This article isn’t about WordPress so much, it’s about me. It seems at work WordPress is a taboo word. It’s greeted with gasps more often than not and I completely understand why. There are loads of alternatives, loads of better pieces of software and it’s riddled with a reputation of being vulnerable to attack. All of these are correct, but I still wanted to write about it to put my position on the software so if anyone confronts me, I don’t have to argue a case of why I think it’s both great, and terrible at the same time.
I’ve recently been writing a couple of plugins for WordPress which are directly manipulating the database using their custom ezSQL class which was awesomely powerful to be able to build on top of, but it made me feel like I was walking on a cliff edge. You know you’re most likely safe, if you don’t go too close to the edge, but the fact of the matter is, it’s dangerous territory being there in the first place! And you have to think that by installing plugins and what not you’re running the risk of someone pushing you off that ledge if they don’t know what they’re doing (or do know what they’re doing in the hackers role). A few friends and some others pointed this out several times to me on twitter, and so I wanted to give it some praise. I’m still not 100% sure why the developers and code geeks seem to almost hate it, probably because it’s got many many many flaws in it’s code-base. But along with those flaws, it has some great features such as it’s powerful plugin API (and it’s thousands and thousands of plugins), it’s easy to use theme system (of which there’s thousands and thousands) and it’s (after the revamp) powerful Admin suite. Basically, it gives you a lot out of the box, and maybe that’s the key point here. It’s got a lot of features. Jack of all trades, master of none so to speak, a little like me a few years back.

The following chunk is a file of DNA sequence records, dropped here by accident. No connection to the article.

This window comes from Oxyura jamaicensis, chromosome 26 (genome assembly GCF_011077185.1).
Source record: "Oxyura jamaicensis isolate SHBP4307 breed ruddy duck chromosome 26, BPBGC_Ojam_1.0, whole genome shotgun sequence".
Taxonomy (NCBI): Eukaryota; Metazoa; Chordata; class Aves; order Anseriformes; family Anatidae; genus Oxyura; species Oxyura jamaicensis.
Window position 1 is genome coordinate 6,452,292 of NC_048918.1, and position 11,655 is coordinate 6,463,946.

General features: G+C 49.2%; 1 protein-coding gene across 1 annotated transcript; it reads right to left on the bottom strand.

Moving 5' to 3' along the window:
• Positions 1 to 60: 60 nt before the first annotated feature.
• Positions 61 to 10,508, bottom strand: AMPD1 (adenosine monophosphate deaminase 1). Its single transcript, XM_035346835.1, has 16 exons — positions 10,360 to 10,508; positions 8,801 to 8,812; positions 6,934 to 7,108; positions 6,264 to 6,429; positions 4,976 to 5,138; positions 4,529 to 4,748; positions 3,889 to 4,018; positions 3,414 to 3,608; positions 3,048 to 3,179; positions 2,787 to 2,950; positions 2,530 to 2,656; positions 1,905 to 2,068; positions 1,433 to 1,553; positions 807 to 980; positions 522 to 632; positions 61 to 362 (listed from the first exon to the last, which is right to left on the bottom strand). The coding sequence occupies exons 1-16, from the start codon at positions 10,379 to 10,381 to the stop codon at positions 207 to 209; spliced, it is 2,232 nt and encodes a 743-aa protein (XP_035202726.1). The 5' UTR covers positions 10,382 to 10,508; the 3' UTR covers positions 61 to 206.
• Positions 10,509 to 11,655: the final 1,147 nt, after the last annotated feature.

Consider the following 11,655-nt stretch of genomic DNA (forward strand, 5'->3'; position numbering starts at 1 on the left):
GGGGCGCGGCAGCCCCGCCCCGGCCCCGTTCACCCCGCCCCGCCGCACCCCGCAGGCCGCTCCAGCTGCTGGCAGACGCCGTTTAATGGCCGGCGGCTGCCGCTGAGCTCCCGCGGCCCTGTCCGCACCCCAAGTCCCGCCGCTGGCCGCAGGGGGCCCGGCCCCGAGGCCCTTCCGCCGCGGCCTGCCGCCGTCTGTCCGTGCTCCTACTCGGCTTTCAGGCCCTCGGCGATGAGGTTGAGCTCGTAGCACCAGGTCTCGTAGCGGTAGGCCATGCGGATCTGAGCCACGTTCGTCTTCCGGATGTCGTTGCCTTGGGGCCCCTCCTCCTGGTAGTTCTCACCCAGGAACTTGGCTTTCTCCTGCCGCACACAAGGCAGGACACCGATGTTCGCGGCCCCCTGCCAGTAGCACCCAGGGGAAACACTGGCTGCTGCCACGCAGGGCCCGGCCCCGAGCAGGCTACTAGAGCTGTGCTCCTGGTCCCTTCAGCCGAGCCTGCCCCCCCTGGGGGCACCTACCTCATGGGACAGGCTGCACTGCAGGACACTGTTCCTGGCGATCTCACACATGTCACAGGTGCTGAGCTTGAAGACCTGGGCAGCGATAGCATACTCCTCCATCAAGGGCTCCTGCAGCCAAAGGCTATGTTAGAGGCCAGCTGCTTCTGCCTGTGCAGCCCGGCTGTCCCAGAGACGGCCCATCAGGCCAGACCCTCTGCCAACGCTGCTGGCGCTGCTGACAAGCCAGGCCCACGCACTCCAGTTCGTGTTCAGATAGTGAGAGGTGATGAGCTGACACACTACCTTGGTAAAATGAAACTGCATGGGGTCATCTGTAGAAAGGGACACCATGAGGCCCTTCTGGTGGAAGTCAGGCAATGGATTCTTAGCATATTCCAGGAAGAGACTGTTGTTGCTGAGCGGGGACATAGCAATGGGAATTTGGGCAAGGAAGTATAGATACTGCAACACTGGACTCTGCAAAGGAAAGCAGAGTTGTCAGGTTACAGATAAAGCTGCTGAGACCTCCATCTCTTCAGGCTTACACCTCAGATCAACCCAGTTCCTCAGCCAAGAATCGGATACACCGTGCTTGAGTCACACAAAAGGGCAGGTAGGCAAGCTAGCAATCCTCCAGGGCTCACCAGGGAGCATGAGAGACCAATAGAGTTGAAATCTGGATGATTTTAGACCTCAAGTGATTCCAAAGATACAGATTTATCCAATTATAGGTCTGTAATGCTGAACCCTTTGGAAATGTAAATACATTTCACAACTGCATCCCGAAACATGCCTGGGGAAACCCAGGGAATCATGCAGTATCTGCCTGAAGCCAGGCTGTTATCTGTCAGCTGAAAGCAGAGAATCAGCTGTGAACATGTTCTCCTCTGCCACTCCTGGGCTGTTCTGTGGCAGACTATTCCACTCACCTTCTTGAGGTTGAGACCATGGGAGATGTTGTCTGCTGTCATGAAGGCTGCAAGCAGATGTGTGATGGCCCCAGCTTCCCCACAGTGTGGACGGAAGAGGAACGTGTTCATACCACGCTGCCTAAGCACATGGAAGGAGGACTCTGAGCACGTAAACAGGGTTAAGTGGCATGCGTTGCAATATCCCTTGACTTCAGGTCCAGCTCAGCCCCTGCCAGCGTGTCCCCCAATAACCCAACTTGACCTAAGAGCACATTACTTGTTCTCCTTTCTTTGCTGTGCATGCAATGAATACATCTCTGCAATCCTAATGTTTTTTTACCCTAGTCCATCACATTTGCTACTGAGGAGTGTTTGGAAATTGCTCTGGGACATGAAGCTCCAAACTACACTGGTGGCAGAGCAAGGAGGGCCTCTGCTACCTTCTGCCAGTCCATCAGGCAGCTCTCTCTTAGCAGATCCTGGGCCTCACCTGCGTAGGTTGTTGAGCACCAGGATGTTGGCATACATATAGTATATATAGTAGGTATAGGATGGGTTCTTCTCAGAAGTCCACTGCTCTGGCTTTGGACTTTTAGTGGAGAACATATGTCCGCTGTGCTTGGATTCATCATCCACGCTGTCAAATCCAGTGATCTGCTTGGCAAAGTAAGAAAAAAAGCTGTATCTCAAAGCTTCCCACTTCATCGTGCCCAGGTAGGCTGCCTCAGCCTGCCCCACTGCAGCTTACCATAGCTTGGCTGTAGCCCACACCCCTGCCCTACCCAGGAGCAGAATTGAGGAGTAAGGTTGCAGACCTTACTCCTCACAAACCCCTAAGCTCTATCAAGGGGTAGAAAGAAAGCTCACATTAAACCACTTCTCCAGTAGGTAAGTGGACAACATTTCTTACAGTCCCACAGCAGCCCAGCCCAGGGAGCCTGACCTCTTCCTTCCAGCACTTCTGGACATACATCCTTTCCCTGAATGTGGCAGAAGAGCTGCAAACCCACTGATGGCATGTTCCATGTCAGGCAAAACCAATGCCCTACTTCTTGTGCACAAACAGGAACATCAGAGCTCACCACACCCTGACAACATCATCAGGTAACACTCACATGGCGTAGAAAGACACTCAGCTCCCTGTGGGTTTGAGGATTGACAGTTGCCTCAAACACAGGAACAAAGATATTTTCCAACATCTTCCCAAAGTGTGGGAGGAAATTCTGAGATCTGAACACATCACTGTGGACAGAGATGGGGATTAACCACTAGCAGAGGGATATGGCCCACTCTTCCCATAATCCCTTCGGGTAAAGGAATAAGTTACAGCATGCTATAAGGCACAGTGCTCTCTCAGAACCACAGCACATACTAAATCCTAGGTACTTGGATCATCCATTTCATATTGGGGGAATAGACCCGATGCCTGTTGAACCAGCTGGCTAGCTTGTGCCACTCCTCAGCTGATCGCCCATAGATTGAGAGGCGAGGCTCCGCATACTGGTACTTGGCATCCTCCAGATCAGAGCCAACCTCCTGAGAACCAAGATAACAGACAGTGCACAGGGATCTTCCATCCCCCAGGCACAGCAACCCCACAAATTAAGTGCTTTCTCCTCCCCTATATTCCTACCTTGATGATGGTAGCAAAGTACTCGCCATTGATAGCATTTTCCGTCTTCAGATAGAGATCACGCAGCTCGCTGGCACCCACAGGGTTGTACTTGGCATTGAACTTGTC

What’s wrong with Software
They often become old and creaky. They often think they know best or often get things horribly wrong.
The problem with software is, once you’re committed to doing things one way, you’re pretty much fucked without completely rewriting it from the ground up. I’ve spent many years working with CMS’s, and they’re all terrible and all great at the same time, it just depends on who you’re asking. I’ve been working with a CMS recently which has done nothing but make me want to tear my hair out every second of every day (some of you will know which one, it’s known as deathray to me), but it’s been invested in heavily and there is no way back which is probably why it’s hated more than it’s loved, which is a shame. Luckily, being a human being I can easily change my path in life and leave behind the past. I can stop writing C#, and instead focus on doing what I’m best at which is working with design. I just wish that someone could get it right for both designer and developer to work cohesively but more often than not it tends to be one or the other. WordPress is very much for the hybrid in me while things like Umbraco are probably more in line with what I should be using. The trouble is, .NET is not a language you can dabble in. You’re usually either a .NET developer, or developer. The learning curve (to do it properly) is very steep, otherwise like I mentioned before, you’re potentially walking a tightrope with security.
The key to a successful partnership is not always in having complete integration of design and backend language, but sometimes of complete separation. Let me have some variables to play with very much like spark templates, but don’t show me your insides please, I just don’t care.
I think my point is, nothing is perfect and each piece of software has it’s own persona and each has it’s own place so next time you hear WordPress mentioned somewhere on the grapevine, don’t shoot him in the face, but understand that it’s come from a tough background of code abuse. What I’m really saying is, well, actually I’m not sure…